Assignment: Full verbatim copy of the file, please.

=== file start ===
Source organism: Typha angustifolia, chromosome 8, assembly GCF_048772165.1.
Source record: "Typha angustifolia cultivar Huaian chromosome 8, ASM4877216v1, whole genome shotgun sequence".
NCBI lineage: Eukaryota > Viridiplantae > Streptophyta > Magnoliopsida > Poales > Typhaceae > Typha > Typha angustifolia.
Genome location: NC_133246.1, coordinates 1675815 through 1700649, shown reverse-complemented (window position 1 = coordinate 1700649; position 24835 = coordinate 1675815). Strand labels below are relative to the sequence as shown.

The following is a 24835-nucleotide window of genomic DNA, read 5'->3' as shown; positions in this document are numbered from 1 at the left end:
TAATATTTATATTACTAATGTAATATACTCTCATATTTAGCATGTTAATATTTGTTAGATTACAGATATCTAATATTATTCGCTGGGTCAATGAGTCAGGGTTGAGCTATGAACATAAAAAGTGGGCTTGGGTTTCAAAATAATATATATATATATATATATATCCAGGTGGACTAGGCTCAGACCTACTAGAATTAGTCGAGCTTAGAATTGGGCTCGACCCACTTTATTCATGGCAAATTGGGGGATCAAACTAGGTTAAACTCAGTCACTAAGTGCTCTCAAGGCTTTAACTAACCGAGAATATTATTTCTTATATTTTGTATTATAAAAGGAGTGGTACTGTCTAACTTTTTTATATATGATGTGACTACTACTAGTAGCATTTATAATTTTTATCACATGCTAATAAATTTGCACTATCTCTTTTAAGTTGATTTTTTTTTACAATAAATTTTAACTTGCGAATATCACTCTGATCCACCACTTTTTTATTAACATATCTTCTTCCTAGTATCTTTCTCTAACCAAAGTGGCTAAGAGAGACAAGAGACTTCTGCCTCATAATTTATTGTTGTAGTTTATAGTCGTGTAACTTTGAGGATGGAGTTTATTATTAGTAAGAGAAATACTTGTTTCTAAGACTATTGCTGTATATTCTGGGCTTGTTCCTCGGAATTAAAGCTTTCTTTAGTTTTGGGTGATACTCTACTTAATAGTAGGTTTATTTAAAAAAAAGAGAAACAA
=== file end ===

Source organism: Typha angustifolia, chromosome 8, assembly GCF_048772165.1.
Source record: "Typha angustifolia cultivar Huaian chromosome 8, ASM4877216v1, whole genome shotgun sequence".
NCBI lineage: Eukaryota > Viridiplantae > Streptophyta > Magnoliopsida > Poales > Typhaceae > Typha > Typha angustifolia.
Genome location: NC_133246.1, coordinates 1675815 through 1700649, shown reverse-complemented (window position 1 = coordinate 1700649; position 24835 = coordinate 1675815). Strand labels below are relative to the sequence as shown.

The following is a 24835-nucleotide window of genomic DNA, read 5'->3' as shown; positions in this document are numbered from 1 at the left end:
TAATATTTATATTACTAATGTAATATACTCTCATATTTAGCATGTTAATATTTGTTAGATTACAGATATCTAATATTATTCGCTGGGTCAATGAGTCAGGGTTGAGCTATGAACATAAAAAGTGGGCTTGGGTTTCAAAATAATATATATATATATATATATATCCAGGTGGACTAGGCTCAGACCTACTAGAATTAGTCGAGCTTAGAATTGGGCTCGACCCACTTTATTCATGGCAAATTGGGGGATCAAACTAGGTTAAACTCAGTCACTAAGTGCTCTCAAGGCTTTAACTAACCGAGAATATTATTTCTTATATTTTGTATTATAAAAGGAGTGGTACTGTCTAACTTTTTTATATATGATGTGACTACTACTAGTAGCATTTATAATTTTTATCACATGCTAATAAATTTGCACTATCTCTTTTAAGTTGATTTTTTTTTACAATAAATTTTAACTTGCGAATATCACTCTGATCCACCACTTTTTTATTAACATATCTTCTTCCTAGTATCTTTCTCTAACCAAAGTGGCTAAGAGAGACAAGAGACTTCTGCCTCATAATTTATTGTTGTAGTTTATAGTCGTGTAACTTTGAGGATGGAGTTTATTATTAGTAAGAGAAATACTTGTTTCTAAGACTATTGCTGTATATTCTGGGCTTGTTCCTCGGAATTAAAGCTTTCTTTAGTTTTGGGTGATACTCTACTTAATAGTAGGTTTATTTAAAAAAAAGAGAAACAA